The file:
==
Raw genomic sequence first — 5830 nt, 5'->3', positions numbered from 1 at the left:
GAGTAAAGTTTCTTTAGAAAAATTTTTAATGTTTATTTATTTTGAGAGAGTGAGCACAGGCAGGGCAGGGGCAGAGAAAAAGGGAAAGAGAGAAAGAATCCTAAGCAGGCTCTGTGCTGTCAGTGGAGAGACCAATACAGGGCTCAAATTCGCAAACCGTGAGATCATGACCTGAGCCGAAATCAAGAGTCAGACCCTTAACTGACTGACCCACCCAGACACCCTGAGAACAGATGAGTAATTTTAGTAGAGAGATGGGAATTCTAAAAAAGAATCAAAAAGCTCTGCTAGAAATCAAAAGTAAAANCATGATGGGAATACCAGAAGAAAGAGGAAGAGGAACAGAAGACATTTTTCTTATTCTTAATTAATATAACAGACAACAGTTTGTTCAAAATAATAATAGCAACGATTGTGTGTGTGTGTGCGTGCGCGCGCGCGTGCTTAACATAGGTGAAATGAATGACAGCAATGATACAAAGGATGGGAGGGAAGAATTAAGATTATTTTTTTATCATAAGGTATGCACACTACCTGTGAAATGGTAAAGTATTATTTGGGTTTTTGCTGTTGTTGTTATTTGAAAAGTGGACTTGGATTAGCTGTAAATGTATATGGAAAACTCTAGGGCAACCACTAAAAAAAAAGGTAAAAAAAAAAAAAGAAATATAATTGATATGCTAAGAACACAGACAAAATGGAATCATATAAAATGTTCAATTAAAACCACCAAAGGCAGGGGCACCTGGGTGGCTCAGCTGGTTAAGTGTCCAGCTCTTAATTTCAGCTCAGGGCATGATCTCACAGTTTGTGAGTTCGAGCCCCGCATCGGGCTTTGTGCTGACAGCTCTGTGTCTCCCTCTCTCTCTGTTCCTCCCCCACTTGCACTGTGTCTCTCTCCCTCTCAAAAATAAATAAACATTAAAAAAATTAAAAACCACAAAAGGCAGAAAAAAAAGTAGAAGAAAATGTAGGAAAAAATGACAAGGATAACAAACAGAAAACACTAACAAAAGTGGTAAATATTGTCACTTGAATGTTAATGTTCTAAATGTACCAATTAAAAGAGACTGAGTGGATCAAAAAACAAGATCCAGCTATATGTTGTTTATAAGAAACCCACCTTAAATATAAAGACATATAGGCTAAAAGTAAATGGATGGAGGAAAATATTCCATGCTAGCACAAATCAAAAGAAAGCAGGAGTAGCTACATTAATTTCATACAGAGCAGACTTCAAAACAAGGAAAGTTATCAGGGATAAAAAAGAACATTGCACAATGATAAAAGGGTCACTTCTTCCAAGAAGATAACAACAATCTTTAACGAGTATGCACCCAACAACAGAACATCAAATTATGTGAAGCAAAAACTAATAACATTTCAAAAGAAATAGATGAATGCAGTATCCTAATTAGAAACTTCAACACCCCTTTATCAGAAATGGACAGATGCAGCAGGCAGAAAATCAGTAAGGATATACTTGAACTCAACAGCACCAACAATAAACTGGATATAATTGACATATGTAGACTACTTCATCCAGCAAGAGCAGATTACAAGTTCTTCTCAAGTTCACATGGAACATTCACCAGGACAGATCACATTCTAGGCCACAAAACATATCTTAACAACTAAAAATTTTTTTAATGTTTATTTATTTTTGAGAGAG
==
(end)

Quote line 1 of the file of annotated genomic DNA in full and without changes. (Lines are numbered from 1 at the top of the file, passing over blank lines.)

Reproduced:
Raw genomic sequence first — 5830 nt, 5'->3', positions numbered from 1 at the left: